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Soybean prices rallied recently on increased uncertainty in South American soybean production and a weaker dollar.

Prices in the 2017-18 marketing year are following a similar pattern to last marketing year, which brings to the forefront the prospects of 2018 soybean sales. New-crop cash bid prices for harvest in central Illinois recently ranged between $9.70 and $9.80.

A prudent marketing plan for soybeans this year may possess some selling of new crop soybeans in this price rally.

Last year, November 2017 soybean futures price saw an early December rally that weakened over the holiday period and then moved higher in late January on potential weather issues in South America and strong soybean exports. The November 2018 soybean futures price is following a similar pattern with prices 20 to 30 cents lower than last year.

The 2017 November soybean contract stayed well above $10 until the beginning of March and then declined substantially until a strong weather rally in July.

Despite the similarities in South American production, soybean export levels are not as strong this year, and an increase in soybean acreage in 2018 sets up another large production year.

At this time last year, expectations for an increase in the number of acres planted in soybeans during 2017 and a potential record South American crop set up a scenario of significant downside risk for prices through the marketing year. Both of these factors materialized during 2017 with soybean planted acres increasing 6.8 million acres, and Brazilian and Argentinian production both exceeding the January projection.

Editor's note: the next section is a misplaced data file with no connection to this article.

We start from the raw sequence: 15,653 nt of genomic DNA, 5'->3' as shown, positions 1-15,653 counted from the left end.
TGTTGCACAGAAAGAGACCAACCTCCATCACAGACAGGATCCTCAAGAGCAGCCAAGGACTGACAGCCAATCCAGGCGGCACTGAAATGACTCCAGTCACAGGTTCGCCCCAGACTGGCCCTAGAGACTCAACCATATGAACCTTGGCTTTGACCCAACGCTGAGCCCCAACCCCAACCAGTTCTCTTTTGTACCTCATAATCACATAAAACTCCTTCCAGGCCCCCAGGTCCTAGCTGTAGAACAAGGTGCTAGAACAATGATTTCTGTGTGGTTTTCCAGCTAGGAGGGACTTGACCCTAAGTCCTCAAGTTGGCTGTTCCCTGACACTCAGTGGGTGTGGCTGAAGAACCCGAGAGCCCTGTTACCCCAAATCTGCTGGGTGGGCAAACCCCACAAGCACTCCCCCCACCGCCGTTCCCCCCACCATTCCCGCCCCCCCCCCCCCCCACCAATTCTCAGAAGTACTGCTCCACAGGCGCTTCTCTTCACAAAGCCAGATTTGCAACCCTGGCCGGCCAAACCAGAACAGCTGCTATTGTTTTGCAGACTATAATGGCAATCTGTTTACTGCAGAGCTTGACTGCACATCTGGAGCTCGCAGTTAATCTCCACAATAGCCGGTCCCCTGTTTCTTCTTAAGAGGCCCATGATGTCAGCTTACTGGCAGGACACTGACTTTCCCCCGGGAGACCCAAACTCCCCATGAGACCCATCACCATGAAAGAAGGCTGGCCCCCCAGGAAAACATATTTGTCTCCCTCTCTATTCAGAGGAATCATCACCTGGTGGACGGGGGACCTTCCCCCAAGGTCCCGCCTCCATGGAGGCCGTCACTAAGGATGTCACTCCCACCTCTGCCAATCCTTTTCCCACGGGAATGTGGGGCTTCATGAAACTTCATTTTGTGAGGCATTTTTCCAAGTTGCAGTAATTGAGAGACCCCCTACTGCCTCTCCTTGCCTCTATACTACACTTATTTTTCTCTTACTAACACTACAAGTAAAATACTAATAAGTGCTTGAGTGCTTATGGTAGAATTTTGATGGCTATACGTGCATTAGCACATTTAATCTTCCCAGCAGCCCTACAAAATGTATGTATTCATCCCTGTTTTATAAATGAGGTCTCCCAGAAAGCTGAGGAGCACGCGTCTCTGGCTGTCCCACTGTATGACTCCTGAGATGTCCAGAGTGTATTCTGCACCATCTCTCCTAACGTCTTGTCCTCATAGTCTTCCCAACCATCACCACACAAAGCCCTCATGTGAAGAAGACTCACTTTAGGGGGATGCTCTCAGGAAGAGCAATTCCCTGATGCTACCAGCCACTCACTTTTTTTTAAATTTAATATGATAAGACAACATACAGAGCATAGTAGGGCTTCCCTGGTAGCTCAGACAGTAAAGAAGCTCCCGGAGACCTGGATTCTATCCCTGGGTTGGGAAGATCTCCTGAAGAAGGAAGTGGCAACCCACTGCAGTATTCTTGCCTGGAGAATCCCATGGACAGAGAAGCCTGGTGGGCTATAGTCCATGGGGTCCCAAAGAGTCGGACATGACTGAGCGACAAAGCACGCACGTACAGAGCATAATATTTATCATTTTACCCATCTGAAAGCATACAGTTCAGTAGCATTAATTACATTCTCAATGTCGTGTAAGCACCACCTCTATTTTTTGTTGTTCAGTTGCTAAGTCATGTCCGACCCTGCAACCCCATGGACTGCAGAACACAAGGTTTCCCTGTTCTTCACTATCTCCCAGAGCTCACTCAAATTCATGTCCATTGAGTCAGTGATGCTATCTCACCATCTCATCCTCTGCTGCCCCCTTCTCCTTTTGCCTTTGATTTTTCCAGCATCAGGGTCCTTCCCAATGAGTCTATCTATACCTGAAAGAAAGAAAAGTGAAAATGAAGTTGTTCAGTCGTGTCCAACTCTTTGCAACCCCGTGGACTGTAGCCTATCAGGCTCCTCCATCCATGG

The recent WASDE report forecasts soybean crush and exports for the U.S. in 2017-18 at 1.95 and 2.16 billion bushels, respectively. At 470 million bushels, the ending stocks forecast is the largest since the 2006-07 marketing year.

In 2018, many market observers place current projections of planted acreage of soybeans near 91 million acres, up 0.9 million acres over 2017. At a projected yield of 48.5 bushels per acre and harvested acreage at 90.3 during 2018, soybean production would be at 4.38 billion bushels.

If the current projection by USDA for exports and crush materialize, total supply in the U.S. for the 2018-19 marketing year comes in near 4.87 billion bushels.

Forecasts by the USDA of Argentine soybean production currently sit at 2.06 billion bushels for the 2018 crop year. Numerous reports out of Argentina indicate substantial dryness. Sub-soil moisture issues in many regions may reduce production by 140 to 150 million bushels. The USDA lowered Argentinian soybean production 36 million bushels in January.

Current weather conditions in Brazil indicate strong production prospects in 2018, despite some recent issues with too much rain in many growing regions. The Brazilian soybean production forecast increased by 73.48 million bushels over the December forecast to 4.04 billion bushels.

The expected increase in soybean production levels led to a 55 million bushel increase in the forecast for Brazilian soybean exports, up to 2.46 billion bushels. Taken together, USDA forecasts 6.1 billion bushels of soybean production and 2.77 billion bushels of soybeans exports from Brazil and Argentina over the marketing year, down from last year but still substantial enough for competition in the export markets.

The possibility of a strong downward price movement through 2018 is substantial, much like last year. Despite the potential for production issues in Argentina and Brazil, the South American crop is weeks away from final resolution to these weather issues.

The possibility of an increase in soybean production in the U.S. and large soybean ending stocks projections hang over the rest of this year.

The March 29 prospective plantings report will provide the next major indication for soybean acreage for 2018. With so much production uncertainty in the U.S. and South America over the next few months, the current bids for 2018 harvest delivery provide an opportunity for locking in prices on new crop soybeans.

Todd Hubbs is an economist at the University of Illinois economist and wrote this for the university’s Farmdoc Daily website.


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